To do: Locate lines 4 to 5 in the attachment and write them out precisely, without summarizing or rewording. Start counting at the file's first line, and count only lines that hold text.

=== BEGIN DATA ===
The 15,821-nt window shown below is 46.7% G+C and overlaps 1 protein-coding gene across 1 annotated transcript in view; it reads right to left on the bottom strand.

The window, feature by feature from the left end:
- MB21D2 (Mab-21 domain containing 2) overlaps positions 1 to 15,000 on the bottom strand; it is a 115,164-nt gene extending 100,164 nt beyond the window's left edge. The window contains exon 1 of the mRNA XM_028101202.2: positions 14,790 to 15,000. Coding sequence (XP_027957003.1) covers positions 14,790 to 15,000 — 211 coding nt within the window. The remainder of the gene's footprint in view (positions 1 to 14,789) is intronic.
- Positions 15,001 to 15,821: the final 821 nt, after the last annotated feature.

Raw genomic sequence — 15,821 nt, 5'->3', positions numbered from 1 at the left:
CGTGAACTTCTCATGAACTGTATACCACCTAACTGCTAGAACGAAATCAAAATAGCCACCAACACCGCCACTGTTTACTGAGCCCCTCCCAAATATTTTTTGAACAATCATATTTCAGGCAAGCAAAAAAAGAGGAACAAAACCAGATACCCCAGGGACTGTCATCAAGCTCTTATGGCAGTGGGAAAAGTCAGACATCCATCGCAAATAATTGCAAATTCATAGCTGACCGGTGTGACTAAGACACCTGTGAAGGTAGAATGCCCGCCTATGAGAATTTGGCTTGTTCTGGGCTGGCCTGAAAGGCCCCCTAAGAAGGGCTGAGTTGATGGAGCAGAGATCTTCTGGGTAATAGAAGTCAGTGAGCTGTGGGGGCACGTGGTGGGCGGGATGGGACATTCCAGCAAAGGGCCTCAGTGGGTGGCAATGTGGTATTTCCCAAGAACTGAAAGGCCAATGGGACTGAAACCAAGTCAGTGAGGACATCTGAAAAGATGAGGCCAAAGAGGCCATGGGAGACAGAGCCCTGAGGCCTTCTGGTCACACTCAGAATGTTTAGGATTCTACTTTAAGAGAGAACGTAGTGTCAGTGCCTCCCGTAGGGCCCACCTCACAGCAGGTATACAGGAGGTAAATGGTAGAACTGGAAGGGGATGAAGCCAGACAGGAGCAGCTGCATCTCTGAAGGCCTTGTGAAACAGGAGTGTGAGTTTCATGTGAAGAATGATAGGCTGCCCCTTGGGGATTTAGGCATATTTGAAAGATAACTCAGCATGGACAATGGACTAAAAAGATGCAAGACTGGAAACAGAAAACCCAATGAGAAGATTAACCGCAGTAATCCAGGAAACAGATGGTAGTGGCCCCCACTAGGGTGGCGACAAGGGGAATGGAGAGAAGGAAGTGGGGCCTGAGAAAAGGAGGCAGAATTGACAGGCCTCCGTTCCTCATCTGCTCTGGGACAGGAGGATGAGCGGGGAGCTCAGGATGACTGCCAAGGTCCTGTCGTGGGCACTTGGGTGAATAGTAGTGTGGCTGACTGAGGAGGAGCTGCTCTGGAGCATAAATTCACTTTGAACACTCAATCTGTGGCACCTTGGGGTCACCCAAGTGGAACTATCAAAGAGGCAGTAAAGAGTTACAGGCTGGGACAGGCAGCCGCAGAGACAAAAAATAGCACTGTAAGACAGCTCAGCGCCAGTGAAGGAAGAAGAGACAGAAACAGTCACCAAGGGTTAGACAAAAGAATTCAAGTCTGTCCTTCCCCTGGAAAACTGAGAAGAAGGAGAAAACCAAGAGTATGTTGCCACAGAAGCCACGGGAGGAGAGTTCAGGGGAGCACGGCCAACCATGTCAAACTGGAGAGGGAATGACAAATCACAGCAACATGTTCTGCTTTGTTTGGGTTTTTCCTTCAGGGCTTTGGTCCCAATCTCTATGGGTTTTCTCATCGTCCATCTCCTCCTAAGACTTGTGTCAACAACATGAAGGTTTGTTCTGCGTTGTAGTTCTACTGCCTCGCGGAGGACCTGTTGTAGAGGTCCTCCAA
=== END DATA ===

- Positions 15,001 to 15,821: the final 821 nt, after the last annotated feature.

Raw genomic sequence — 15,821 nt, 5'->3', positions numbered from 1 at the left: